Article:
UPDATE, 5 p.m.
Nine city public schools would close and dozens more would have grade and program changes if recommendations proposed by Philadelphia School District officials Wednesday are adopted.
With its population now under 150,000, the district has lost more than 50,000 students in the past decade, many to a growing charter school movement. Officials have estimated there are 70,000 empty seats citywide.
“We need to aim for a more efficient footprint reflecting the times and the demographics of the city,” Acting Superintendent Leroy Nunery said Wednesday. “We need to align our resources in a way that benefits the education of our students.”
The schools proposed for closure are: Levering, Harrison, Sheppard, Drew and E.M. Stanton elementaries; FitzSimons High, Sheridan West Academy and Philadelphia High School for Business; and Pepper Middle School. Most would close at the end of this school year.
If the recommendations are adopted by the School Reform Commission next year, these would be the first large-scale school closings in the district since 1981.
Also on the table are more than a dozen grade configuration changes that would take place over the next few years. There are currently 25 different grade configurations, and officials want to move to standardize them.
Grades would change at Clemente, Cassidy, Comegys, Cramp, Gompers, Harrington, Lawton, McClure, T.M. Peirce, Pratt, Stearne, Whittier, Alexander Wilson, and Wright elementaries and Shaw and Tilden middle schools.
Rhodes, now a 7-12 high school, would revert back to a middle school.
After a series of public meetings, the School Reform Commission will vote on the recommendations in early 2012.
Monday’s proposed changes are not the end of the district’s “rightsizing”. Officials had said that their goal was to shed 35,000 seats by 2014; the moves announced Monday would cut 14,000 seats.
“There are multiple stages to this,” Nunery said. “This is not one and done.”
Officials have not yet finished a plan for high schools and career and technical education schools – formerly called vocational schools – that will spur further changes, said Nunery. That plan will come in the “next several months.”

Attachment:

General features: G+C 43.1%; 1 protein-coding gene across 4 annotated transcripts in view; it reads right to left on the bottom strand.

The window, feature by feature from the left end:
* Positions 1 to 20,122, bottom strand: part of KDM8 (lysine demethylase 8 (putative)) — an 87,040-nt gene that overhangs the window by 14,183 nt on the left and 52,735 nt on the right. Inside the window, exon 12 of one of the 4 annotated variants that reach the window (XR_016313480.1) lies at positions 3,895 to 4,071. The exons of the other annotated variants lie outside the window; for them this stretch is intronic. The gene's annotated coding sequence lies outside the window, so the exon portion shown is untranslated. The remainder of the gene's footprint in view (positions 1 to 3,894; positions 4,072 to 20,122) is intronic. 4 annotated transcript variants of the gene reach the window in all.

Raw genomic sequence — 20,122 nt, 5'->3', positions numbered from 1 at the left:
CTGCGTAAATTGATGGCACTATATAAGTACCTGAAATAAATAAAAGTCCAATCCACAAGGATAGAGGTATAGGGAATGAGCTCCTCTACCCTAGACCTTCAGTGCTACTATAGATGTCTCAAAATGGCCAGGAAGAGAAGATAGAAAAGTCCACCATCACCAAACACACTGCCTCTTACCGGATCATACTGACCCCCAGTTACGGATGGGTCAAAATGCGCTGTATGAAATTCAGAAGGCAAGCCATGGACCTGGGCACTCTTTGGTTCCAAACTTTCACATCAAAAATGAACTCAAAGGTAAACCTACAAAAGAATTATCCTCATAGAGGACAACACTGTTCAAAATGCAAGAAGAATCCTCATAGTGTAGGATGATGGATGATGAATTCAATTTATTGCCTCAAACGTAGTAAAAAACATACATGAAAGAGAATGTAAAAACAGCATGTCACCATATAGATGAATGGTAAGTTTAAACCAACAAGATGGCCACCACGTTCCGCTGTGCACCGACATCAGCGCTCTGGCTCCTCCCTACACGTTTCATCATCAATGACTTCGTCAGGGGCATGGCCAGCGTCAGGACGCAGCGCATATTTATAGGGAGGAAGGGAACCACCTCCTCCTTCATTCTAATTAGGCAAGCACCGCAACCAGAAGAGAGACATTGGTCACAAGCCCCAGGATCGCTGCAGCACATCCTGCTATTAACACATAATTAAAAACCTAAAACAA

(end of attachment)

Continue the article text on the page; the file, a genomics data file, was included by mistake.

Though many schools are up for closures and changes, the district still faces considerable facilities challenges.
The average public school is 63 years old - one school, Francis Scott Key, was built in 1889 – and for years, the district underspent on maintenance, and many buildings are in poor shape.
There is currently $160 million allocated for capital improvements over the next five years, said Danielle Floyd, the district official managing the closing and consolidation plan.
“Is that enough to address all the needs in the school district? No,” said Floyd.
Going forward, officials will need to decide how much additional borrowing the cash-strapped school district can afford.
If adopted, closings would hit the city unevenly. Though some neighborhoods have thousands of excess seats, others are fuller, especially the Northeast.
Of the proposed closures, four schools are in North Philadelphia, two schools are in Southwest Philadelphia, one is in the Northwest section of the city, and two are in South Philadelphia.
Beginning later this month, the district will hold 17 meetings around the city to gather feedback on the planned changes.
For more information, including specific meeting dates and times, go to www.philasd.org/fmp.
The Philadelphia School District has lost over 50,000 students in the last decade, and it has 70,000 empty seats. Later today, officials will announce the names on a tentative list of school closings, consolidations, grade changes and other possible moves.
The announcement is set for 5 p.m. Today's School Reform Commission begins at 3, but the school closing presentation will happen while the meeting is in progress. For the first time, the meeting will be livestreamed on the district's website. You can also watch the SRC meeting on the district's cable channel if you live in Philadelphia and subscribe to Comcast or FIOS.
Of course, I'll also be live Tweeting, so you can follow along here, too. Follow me on Twitter @newskag.
Officials stress that this is not a final list, and that the community's voice will be heard at meetings to be held through the fall and winter. The SRC will vote on the final closing list in 2012.
Read about a recent study on school closings nationally and what they mean for Philadelphia here.
More to come.